CAS RN: 50782-69-9

Exposure Summary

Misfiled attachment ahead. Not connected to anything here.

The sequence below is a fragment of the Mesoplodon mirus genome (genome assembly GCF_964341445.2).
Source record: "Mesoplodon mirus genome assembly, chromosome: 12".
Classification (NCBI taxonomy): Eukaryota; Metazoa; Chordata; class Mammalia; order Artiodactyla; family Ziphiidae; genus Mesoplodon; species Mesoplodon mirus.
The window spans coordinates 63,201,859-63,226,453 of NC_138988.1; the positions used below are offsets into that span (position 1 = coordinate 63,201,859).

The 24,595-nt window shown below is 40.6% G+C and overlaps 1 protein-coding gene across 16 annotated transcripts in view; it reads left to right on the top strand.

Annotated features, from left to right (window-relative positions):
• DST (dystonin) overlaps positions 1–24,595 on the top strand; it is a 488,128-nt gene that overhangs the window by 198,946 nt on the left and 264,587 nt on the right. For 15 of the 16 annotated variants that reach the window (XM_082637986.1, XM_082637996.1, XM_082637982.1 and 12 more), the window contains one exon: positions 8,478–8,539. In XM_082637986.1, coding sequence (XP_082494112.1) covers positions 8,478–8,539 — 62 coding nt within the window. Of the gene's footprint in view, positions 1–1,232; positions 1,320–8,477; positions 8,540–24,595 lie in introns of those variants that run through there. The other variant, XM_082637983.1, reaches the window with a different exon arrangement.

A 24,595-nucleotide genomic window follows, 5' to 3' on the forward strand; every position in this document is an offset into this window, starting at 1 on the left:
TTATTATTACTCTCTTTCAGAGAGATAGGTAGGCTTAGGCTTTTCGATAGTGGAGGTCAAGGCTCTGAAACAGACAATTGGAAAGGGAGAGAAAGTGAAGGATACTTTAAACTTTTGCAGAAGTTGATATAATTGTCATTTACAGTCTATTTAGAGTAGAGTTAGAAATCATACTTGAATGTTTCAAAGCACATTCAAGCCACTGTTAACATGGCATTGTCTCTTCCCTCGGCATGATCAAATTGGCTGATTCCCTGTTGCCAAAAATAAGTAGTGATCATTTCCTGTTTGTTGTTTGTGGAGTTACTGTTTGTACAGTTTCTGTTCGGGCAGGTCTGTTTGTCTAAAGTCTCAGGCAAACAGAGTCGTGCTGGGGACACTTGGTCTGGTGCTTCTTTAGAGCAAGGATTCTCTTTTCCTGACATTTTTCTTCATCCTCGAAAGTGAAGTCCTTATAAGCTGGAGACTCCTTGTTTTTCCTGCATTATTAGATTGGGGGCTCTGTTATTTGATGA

VX's production may result in its release to the environment through various waste streams; its use as a nerve gas and chemical warfare agent will result in its direct release to the environment. If released to air, a vapor pressure of 8.78X10-4 mm Hg at 25 deg C indicates VX will exist solely as a vapor in the atmosphere. Below 7 deg C (45 deg F), VX's vapor pressure is less than 1X10-4 mm Hg, where it can exist in both the vapor and particulate phases. Vapor-phase VX will be degraded in the atmosphere by reaction with photochemically-produced hydroxyl radicals; the half-life for this reaction in air is estimated to be 2.5 hours. Particulate-phase VX will be removed from the atmosphere by wet and dry deposition. VX does not absorb UV radiation above 290 nm and, therefore, is not expected to be susceptible to direct photolysis by sunlight. If released to soil, VX is expected to have moderate mobility based upon an estimated Koc of 187. The pKa of VX is 9.12, indicating that this compound will partially exist in cation form in the environment and cations generally adsorb more strongly to soils containing organic carbon and clay than their neutral counterparts. Adsorption to dry soil and sand has been observed. Rainfall on dry soil has been observed to desorb VX with resulting volatilization to air. However, volatilization from moist soil surfaces where VX is dissolved in water may not be important fate process based upon a estimated Henry's Law constant of 1.0X10-8 atm-cu m/mole. VX does volatilize from dry surfaces. VX is susceptible to hydrolysis and hydrolysis in moist soil is expected to be an important fate process. Degradation rates in soil will vary depending on soil type and conditions. Field and closed-container studies indicate that approximately 90% of VX is lost from soil in 15 days. When applied on soil, the concentration of VX may decline to low levels in a few days, after which the degradation is much slower. This behavior is observed on different types of soil and soils with different moisture contents. The half-life on vegetative surfaces may be as short as 1-2 days. If released into water, VX may adsorb to suspended solids and sediment based upon the estimated Koc. Volatilization from water surfaces is not expected to be an important fate process based upon this compound's estimated Henry's Law constant. An estimated BCF of 11 suggests the potential for bioconcentration in aquatic organisms is low. Hydrolysis rates vary with pH; at pH 5, the half-life is on the order of 100 days, whereas at pH 8 the half-life is roughly 9 days. Batch hydrolysis experiments demonstrated an increasing hydrolysis rate as pH increased, but also indicated that dissolved aqueous constituents (e.g. fulvic acids, carbonates, clays) can cause major differences in absolute hydrolysis rates; for example, addition of natural dissolved material at pH 7 increased the hydrolysis rate by a factor of 2. Hydrolysis rates in environmental systems where natural dissolved species are present can depend on pH, species and concentration, and other factors.In seawater, the half-life of VX was approximately 5-14 days at 25 deg C and may be several years at 4 deg C. Sensitized photooxidation may occur in natural water exposed to sunlight and has been suggested as a means of decontaminating VX. Occupational exposure to VX may occur through inhalation and dermal contact with this compound at workplaces where VX is produced or used. The general population will not be exposed to VX unless it is used as a weapon; exposure to VX, if used as a weapon, will be via inhalation of ambient air and dermal contact. (SRC)
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